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Pentazocine is a synthetic opioid with unique agonist and antagonist properties that act on opiate receptors. Originally, this medication was available in oral and parenteral forms to treat moderate-to-severe pain, but now it is only offered as a tablet in combination with either acetaminophen or naloxone. Interestingly, Pentazocine has not been linked to liver damage or enzyme elevations during therapy. Pentazocine use is only detectable in individuals who have taken this drug.
Being the first mixed agonist-antagonist analgesic to be marketed, Pentazocine primarily acts as an agonist at the kappa and sigma opioid receptors while also having a weak antagonist effect at the mu receptor. Scientific evidence suggests that Pentazocine competes with the same receptor sites as opioids, especially the opioid mu receptor, resulting in antagonizing the opioid effects.
Pentazocine is mainly used in pain management treatment. This article provides a comprehensive overview of Pentazocine, including its general information, physico-chemical properties, pharmacology, toxicity, effects, side effects, symptoms of use, recreational use, street names, prices, approximate dosage, dangerous interactions, legal status, synthesis, conclusion, and bibliography.
General Information About Pentazocine (Talwin) [1-5]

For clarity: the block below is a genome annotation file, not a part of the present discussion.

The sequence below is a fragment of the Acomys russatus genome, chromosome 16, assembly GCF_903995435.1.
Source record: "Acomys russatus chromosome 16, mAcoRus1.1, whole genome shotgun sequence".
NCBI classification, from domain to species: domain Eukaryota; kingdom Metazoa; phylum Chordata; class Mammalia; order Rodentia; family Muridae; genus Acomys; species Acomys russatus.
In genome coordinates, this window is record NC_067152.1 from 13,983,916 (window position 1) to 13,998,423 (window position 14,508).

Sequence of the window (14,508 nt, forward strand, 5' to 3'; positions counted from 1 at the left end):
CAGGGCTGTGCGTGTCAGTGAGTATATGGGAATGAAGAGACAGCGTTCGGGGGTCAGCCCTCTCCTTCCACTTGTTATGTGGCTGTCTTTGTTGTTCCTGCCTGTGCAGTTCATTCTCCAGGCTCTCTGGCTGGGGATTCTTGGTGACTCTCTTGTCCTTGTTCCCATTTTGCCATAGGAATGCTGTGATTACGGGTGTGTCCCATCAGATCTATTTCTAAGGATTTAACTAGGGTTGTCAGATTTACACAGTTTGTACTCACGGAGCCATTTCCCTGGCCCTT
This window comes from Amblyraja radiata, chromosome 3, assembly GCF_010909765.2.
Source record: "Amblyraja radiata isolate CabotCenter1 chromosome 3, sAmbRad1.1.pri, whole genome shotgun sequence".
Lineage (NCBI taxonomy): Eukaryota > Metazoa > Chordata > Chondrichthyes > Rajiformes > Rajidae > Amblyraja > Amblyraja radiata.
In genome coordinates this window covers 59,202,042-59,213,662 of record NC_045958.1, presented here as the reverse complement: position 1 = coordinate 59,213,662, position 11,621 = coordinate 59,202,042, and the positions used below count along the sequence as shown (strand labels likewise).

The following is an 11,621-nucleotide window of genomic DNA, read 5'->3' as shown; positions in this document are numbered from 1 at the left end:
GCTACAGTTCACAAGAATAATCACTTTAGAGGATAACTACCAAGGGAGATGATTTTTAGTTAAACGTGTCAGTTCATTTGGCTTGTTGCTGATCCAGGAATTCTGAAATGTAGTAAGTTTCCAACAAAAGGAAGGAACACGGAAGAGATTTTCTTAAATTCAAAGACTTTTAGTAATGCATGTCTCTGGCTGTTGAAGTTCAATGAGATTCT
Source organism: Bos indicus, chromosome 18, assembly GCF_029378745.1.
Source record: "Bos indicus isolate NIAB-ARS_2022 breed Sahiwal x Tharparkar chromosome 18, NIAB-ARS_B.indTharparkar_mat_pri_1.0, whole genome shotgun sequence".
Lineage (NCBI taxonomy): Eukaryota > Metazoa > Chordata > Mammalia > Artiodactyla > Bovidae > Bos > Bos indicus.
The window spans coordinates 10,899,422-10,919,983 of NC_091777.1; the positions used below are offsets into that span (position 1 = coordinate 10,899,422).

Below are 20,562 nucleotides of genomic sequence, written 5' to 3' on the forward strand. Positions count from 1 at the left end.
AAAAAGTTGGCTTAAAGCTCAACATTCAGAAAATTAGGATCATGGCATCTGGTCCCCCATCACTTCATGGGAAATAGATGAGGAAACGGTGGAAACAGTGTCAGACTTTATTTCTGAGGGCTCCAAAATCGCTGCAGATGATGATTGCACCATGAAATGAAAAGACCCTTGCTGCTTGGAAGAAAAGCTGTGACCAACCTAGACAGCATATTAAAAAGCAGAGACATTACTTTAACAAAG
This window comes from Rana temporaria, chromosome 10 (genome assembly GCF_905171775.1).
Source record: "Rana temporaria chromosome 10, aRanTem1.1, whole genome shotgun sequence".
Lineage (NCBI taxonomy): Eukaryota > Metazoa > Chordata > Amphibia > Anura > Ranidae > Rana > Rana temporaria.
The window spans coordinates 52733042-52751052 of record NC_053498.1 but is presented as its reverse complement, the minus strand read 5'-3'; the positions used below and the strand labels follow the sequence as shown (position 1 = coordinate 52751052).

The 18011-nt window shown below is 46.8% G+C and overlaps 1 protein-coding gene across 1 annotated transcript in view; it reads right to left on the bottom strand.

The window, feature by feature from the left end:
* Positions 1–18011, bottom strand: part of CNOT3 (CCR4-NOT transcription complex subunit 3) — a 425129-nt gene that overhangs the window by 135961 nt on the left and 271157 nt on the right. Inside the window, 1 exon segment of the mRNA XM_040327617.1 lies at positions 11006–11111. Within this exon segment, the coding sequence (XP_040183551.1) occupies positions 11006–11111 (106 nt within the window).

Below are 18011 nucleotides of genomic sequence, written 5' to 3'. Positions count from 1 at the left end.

Other synonyms names of Pentazocine are: (2R*,6R*,11R*)-1,2,3,4,5,6-Hexahydro-6,11-dimethyl-3-(3-methyl-2-butenyl)-2,6-methano-3-benzazocin-8-ol; 2-Dimethylallyl-5,9-dimethyl-2′-hydroxybenzomorphan; 2′-Hydroxy-5,9-dimethyl-2-(3,3-dimethylallyl)-6,7-benzomorphan
IUPAC Name of Pentazocine: (1R,9R,13R)-1,13-dimethyl-10-(3-methylbut-2-enyl)-10-azatricyclo[7.3.1.02,7]trideca-2(7),3,5-trien-4-ol
CAS numbers are 359-83-1; 7488-49-5; 7361-76-4
Related CAS are 17146-95-1 (lactate); 64024-15-3 (hydrochloride)
Deprecated CAS are 3411-11-8; 6654-32-6; 6654-33-7; 7313-81-7; 10535-38-3; 16760-69-3; 16760-70-6; 21820-34-8; 10535-38-3; 16760-69-3; 16760-70-6; 3411-11-8; 6654-32-6; 6654-33-7; 7313-81-7.
Trade names are pentazocine; L-pentazocine; Pentazocin; (-)-Levopentazocine; Pentazocinum; Pentazocine, L-dl-Pentazocine; cis-(-)-Pentazocine; Fortalin; Pentagin; Sosigon; Pentazocine 2R,6R,11R-form; Sosegon; Talwin; Fortal (Sanofi-Aventis); Fortral (Sanofi-Aventis); Fortwin (Terapia); Pangon (L.B.S.); Pentagin (Daiichi Sankyo); Sosegon (Sanofi-Aventis); Stopain (Beximco); Talwin PX (Sanofi-Aventis).